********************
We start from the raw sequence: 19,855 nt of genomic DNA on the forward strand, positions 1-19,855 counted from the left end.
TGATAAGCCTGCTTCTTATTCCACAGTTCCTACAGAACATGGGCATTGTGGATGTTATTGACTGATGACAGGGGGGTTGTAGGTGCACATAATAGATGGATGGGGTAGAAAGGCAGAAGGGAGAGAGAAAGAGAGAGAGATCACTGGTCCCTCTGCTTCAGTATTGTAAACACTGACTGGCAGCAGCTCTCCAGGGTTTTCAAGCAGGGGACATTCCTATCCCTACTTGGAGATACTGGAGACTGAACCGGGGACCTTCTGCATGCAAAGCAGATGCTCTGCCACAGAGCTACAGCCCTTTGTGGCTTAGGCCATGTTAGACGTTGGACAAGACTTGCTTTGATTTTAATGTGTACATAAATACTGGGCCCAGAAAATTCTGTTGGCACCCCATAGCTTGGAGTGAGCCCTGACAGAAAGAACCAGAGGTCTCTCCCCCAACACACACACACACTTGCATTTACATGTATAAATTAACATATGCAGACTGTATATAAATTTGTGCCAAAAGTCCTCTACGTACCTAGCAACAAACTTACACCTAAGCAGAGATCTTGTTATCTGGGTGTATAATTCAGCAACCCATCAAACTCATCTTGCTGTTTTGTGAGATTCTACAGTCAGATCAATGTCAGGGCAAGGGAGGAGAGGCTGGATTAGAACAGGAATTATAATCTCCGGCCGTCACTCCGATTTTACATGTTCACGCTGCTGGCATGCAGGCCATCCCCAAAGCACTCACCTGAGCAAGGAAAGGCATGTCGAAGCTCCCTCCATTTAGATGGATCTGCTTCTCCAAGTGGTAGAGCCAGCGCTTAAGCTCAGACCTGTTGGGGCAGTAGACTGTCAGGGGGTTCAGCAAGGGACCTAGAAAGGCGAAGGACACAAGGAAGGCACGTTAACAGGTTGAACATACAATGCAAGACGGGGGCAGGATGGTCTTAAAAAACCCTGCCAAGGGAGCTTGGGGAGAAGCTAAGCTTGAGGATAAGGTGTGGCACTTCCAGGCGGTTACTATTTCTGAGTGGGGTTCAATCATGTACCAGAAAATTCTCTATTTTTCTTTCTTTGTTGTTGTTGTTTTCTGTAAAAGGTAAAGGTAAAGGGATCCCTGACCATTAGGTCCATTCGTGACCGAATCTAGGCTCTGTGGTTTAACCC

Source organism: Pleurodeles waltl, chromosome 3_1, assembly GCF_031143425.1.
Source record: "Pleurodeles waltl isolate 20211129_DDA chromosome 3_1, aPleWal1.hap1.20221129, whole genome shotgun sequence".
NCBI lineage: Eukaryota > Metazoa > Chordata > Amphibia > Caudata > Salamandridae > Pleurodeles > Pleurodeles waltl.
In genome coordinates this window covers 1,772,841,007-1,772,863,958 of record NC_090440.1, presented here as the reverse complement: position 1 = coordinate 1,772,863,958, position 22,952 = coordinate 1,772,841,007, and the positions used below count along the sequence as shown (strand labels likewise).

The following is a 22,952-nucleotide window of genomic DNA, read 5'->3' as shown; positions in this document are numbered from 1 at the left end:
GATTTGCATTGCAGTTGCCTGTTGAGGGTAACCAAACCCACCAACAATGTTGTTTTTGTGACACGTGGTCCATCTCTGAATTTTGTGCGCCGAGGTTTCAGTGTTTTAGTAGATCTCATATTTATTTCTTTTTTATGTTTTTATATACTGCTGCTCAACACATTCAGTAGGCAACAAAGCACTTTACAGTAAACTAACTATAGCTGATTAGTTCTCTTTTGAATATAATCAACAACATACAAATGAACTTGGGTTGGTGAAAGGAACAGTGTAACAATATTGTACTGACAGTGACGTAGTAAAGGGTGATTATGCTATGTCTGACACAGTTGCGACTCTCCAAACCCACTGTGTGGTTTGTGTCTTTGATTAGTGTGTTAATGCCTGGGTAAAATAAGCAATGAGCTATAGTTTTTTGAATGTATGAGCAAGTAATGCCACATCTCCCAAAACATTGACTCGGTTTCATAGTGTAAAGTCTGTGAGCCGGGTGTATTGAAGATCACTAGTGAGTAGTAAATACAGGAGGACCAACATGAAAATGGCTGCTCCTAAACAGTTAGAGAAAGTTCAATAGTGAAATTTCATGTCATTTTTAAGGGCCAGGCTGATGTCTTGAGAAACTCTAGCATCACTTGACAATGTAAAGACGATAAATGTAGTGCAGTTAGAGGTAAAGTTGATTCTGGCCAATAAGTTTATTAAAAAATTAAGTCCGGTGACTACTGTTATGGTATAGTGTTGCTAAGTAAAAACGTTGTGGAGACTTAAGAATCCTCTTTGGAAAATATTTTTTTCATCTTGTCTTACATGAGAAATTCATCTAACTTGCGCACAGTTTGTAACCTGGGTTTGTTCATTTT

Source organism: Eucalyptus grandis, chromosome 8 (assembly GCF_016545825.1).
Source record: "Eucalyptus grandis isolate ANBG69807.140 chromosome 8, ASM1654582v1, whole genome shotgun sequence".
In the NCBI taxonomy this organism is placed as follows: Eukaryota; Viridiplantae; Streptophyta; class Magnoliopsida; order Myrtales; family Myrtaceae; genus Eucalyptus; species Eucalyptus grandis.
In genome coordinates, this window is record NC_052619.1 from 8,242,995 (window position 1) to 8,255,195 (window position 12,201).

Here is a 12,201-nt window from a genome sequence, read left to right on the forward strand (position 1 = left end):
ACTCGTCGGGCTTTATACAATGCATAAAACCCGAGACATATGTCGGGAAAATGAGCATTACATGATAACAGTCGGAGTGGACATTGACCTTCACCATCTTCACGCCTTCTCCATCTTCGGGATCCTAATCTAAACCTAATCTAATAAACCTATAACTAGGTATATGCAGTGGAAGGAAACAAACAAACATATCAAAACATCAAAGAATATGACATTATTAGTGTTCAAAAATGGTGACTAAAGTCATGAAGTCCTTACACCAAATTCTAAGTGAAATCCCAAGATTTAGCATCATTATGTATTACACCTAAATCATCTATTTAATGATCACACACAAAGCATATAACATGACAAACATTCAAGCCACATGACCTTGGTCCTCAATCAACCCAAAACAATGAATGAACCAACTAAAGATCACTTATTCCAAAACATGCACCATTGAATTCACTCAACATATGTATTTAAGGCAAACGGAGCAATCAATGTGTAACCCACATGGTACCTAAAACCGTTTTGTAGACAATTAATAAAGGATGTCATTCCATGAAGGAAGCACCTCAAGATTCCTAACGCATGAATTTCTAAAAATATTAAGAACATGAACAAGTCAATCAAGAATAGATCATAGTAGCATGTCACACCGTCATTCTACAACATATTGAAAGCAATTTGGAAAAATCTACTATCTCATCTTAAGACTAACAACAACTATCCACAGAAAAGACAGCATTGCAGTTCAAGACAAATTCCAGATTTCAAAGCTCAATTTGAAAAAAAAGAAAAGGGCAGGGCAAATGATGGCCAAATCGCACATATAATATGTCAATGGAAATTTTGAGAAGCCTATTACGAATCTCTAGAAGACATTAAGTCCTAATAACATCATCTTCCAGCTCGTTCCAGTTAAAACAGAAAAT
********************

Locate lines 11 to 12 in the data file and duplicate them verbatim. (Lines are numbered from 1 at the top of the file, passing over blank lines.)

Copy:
In the NCBI taxonomy this organism is placed as follows: Eukaryota; Viridiplantae; Streptophyta; class Magnoliopsida; order Myrtales; family Myrtaceae; genus Eucalyptus; species Eucalyptus grandis.
In genome coordinates, this window is record NC_052619.1 from 8,242,995 (window position 1) to 8,255,195 (window position 12,201).